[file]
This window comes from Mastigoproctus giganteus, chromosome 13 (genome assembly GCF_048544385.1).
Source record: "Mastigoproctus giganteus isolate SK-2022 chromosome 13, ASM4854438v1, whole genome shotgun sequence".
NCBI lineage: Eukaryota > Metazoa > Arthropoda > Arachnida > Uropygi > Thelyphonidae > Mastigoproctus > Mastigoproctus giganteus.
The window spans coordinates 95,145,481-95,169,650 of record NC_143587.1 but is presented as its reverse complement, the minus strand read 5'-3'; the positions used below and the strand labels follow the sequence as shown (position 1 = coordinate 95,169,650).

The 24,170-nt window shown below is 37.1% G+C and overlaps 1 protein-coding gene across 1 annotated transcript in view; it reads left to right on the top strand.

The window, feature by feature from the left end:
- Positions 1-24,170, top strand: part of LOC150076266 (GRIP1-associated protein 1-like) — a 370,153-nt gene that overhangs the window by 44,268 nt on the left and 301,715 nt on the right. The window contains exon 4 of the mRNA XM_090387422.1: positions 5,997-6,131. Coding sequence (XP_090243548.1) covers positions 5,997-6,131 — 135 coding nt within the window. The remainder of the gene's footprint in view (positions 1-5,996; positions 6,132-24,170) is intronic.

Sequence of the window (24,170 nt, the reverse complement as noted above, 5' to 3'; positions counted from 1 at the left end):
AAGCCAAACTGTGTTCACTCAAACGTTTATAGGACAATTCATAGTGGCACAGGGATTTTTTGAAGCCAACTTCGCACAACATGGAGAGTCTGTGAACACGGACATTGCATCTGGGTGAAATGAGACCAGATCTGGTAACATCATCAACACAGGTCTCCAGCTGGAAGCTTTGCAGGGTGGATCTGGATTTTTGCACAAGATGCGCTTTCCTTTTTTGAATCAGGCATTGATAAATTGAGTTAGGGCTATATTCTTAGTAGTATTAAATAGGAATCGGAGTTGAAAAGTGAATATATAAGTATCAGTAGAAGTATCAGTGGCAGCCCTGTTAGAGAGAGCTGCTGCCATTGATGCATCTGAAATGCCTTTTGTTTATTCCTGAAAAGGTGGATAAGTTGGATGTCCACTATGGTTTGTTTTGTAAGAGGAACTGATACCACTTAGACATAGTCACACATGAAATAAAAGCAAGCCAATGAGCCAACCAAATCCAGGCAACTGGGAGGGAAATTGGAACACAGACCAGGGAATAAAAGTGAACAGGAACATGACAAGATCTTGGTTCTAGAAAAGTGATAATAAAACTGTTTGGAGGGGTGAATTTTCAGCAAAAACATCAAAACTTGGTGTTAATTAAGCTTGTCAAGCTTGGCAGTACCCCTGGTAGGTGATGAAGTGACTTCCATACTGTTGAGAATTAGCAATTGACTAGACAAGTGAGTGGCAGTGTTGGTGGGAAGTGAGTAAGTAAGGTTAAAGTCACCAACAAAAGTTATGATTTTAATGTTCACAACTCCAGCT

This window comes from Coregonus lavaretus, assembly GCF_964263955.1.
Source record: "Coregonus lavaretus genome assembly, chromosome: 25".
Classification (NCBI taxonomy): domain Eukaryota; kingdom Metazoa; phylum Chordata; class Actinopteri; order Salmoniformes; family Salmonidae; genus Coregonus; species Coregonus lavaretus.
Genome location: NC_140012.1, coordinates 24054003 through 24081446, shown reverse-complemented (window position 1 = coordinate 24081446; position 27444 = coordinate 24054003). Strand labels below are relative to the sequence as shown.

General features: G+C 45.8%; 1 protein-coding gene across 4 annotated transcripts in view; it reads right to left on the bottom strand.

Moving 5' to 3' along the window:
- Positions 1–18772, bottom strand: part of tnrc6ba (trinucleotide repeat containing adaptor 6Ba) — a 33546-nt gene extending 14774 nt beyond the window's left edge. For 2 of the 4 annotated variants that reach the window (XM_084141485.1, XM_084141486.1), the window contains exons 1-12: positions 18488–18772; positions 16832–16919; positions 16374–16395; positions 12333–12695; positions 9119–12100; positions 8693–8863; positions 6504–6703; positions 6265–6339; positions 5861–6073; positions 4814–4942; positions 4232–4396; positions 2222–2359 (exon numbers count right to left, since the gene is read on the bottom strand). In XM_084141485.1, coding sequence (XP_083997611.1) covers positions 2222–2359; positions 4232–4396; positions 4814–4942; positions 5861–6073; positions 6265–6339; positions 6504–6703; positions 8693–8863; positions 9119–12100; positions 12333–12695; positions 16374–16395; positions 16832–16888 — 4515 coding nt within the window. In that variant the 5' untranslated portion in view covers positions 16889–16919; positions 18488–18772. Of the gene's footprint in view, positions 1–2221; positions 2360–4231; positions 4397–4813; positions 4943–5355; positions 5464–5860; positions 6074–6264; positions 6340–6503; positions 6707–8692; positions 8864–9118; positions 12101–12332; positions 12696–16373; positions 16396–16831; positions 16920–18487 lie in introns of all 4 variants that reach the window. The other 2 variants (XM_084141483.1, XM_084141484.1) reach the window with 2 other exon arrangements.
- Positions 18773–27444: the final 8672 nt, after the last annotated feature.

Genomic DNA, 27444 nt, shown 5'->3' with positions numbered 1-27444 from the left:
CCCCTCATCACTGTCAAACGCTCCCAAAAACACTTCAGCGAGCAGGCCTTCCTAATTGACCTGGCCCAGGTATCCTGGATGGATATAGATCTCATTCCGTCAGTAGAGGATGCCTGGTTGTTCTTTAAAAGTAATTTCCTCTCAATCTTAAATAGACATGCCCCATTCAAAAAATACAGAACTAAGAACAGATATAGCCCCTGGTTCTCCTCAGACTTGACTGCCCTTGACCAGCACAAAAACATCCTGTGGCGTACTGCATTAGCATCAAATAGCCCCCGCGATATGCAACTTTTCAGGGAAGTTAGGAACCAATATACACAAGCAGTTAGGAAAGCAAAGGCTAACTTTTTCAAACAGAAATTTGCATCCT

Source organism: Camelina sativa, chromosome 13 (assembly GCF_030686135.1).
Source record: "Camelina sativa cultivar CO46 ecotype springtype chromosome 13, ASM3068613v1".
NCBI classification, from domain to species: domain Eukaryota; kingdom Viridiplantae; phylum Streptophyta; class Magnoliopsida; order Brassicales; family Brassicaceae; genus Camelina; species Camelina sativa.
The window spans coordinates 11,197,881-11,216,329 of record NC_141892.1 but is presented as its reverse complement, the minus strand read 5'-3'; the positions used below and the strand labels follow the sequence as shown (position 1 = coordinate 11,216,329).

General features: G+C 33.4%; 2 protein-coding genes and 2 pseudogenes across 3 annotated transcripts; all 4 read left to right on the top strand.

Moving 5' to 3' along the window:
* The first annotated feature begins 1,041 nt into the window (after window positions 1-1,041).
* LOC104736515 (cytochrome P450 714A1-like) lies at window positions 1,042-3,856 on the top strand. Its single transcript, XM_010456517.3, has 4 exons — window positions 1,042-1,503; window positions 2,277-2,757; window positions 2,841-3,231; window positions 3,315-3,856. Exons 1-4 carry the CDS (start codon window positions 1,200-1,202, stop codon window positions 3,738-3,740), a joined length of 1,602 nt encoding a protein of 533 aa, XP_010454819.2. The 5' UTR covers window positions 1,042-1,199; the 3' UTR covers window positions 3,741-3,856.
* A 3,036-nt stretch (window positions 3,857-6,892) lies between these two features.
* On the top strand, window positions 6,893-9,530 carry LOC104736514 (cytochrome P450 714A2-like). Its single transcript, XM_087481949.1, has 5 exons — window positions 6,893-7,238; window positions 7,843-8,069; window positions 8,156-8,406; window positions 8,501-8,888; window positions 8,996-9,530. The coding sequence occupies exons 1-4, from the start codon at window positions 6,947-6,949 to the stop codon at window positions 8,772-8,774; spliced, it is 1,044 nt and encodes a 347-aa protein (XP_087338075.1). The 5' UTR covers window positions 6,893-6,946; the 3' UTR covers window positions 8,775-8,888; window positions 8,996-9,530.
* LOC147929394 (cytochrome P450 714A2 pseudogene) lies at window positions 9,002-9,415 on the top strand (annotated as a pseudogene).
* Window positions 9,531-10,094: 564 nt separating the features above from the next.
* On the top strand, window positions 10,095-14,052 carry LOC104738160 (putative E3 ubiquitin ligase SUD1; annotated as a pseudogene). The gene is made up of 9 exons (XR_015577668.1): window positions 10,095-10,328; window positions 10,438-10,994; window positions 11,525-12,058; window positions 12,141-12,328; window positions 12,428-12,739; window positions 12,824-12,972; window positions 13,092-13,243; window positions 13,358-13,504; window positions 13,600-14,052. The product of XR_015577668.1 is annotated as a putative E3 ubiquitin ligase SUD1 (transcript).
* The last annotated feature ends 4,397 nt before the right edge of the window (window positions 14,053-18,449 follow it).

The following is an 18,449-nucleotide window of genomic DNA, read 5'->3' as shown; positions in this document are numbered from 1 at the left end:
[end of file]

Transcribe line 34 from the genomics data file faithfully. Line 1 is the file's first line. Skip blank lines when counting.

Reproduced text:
The following is an 18,449-nucleotide window of genomic DNA, read 5'->3' as shown; positions in this document are numbered from 1 at the left end: